People urged not to rely on their neighbours getting vaccinated to protect them

Jane Kirby and Nilima Marshall, PA
·4 min read

Scientists are urging people not to “rely on the fact that your neighbours have been vaccinated” as they warned it is “pretty much impossible” for the UK to reach herd immunity against Covid-19.

Professor Paul Hunter and his colleague Alastair Grant, from the University of East Anglia, have warned that herd immunity cannot be achieved either through natural infection or the programme using the Pfizer/BioNTech and Astra Zeneca vaccines.

Prof Hunter told Radio 4’s Today programme that vaccines would allow a return to near-normal life for large parts of society but those who refuse a jab will not be protected by herd immunity.

He said: “The rolling out the vaccine is going to make a huge difference and going to enable us to relax many of the restrictions that we’re under at the moment and, certainly as we’re moving into spring when the better weather comes along, that’ll considerably help.

“I think there are two key issues. The first is that if you are uncertain about whether you want the vaccine or not – and especially if you’re a vulnerable person – you cannot rely on the fact that your neighbours have been vaccinated so please, please, please make sure you go and be vaccinated yourself.”

He said the second issue was that, particularly going into next winter, those who have not had a vaccine were at ongoing risk from coronavirus.

He said there was a need to “make sure we have appropriate tracking and tracing systems in place so that we identify where local outbreaks are occurring early enough to stop them.

“This is something that happens in measles…particular communities with low uptake of measles vaccines can have suddenly very nasty, very severe outbreaks of measles and what you have to do is make sure we’ve got systems in place to spot these early before they become real problems for the people concerned.”

Prof Hunter said it was going to be “pretty much impossible” to reach herd immunity with the vaccines or through naturally-acquired infection.

While vaccines were “very good at stopping people getting severe illness and dying” and will suppress spread of infection to other people, they will not completely stop it.

“There will continue to be a risk to those people who are not vaccinated,” he said.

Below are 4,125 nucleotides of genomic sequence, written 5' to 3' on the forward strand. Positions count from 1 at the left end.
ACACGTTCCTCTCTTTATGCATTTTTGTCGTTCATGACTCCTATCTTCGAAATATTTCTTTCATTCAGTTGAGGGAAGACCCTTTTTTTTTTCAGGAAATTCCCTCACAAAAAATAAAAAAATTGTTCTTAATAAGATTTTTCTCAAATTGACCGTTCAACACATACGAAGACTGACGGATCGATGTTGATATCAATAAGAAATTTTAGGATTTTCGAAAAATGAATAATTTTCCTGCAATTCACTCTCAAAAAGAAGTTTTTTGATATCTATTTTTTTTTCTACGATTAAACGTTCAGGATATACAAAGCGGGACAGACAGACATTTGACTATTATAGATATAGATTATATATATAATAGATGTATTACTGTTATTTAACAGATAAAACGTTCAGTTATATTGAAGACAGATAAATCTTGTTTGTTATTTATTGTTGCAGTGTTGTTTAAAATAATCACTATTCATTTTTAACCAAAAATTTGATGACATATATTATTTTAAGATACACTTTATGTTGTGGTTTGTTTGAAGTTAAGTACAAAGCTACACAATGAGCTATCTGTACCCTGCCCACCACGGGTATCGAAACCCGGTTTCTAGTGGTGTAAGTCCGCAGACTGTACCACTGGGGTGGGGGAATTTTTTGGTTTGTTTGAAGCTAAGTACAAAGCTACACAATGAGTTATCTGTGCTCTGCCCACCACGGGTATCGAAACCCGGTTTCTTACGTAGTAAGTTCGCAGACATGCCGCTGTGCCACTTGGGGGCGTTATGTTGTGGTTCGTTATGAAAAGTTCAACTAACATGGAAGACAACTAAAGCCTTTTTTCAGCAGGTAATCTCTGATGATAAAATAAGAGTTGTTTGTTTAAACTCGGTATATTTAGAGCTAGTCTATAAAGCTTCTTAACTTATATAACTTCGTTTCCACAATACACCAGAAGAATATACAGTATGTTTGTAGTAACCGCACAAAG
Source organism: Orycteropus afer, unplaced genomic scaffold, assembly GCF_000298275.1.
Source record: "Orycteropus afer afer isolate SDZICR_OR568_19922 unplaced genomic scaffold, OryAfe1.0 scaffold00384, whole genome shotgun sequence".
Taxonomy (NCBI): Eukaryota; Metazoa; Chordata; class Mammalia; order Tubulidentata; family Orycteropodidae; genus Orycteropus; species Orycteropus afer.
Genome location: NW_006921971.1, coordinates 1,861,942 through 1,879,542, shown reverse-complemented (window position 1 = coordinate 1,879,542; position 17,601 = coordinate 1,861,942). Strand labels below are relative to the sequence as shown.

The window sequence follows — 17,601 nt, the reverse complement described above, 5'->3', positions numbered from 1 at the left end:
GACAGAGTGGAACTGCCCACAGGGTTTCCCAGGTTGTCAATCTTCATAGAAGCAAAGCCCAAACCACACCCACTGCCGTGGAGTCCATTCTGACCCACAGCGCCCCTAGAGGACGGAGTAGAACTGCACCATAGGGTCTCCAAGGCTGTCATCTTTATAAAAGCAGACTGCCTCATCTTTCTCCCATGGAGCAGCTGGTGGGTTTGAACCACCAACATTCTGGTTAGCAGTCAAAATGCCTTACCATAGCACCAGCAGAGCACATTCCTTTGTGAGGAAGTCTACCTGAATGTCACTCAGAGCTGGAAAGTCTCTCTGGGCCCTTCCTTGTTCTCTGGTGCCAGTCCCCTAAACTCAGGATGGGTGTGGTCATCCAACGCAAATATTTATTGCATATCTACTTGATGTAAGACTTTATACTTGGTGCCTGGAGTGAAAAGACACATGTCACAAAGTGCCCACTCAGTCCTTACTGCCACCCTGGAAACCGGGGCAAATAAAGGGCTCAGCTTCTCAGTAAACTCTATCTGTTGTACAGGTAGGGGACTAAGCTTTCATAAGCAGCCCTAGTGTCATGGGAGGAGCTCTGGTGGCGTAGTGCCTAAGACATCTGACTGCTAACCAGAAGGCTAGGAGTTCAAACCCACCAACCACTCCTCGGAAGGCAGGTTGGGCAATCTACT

Meanwhile, Professor Sir Mark Walport, who is advising ministers as a member of the Scientific Advisory Group for Emergencies (Sage), told the Today programme that “all the evidence says have a vaccine”.

He said it was “likely” that restrictions could be eased in the spring as the top nine priority groups are vaccinated.

“The restrictions won’t suddenly all go overnight, we will need to reduce them gradually,” he said, adding it was “difficult to predict the future precisely”.

Asked whether there should be a plan to vaccinate the entire population in the future, including children, he said children do not get severe disease from Covid-19 but can transmit infection so “ultimately yes” they should be vaccinated.

But he said the current plan must be to vaccinate the most at risk.

The UEA study suggests that everyone, including children, would need to be inoculated with the “more effective” Pfizer jab in order for the UK to achieve herd immunity.

Coronavirus vaccines have not been licensed for use in children, but trials with young people are continuing.

The scientists recommend that all health and social care professionals should be vaccinated with either the Pfizer or Moderna jabs, both of which have reported around 95% efficacy in clinical trials, in order to prevent patients and vulnerable people from becoming infected.

The researchers used mathematical modelling to assess how effective the Oxford and Pfizer vaccines would be in bringing the coronavirus reproduction number (R) down.

R is the number of people that one infected person, on average, will pass a virus on to.

Initial findings showed that 69% of the population would need to be given the Pfizer jab, or 93% the Oxford vaccine, to bring the R number below 1.

But when the researchers took into account the highly transmissible UK variant, they found that vaccinating the entire UK population with the Oxford jab would only reduce the R value to 1.3.

Prof Grant said the combination of “relatively low headline efficacy and limited effect on asymptomatic infections” means the Oxford vaccine “cannot take us to herd immunity, even if the whole population is immunised”.

He said: “For this reason, we recommend that health and social care workers, and others who have lots of contacts with those vulnerable to infection, should receive one of the mRNA vaccines in preference.

“The Oxford vaccine will no doubt be an important control intervention, but unless changes to the dose regime can increase its efficacy, it is unlikely to fully control the virus or take the UK population to herd immunity.”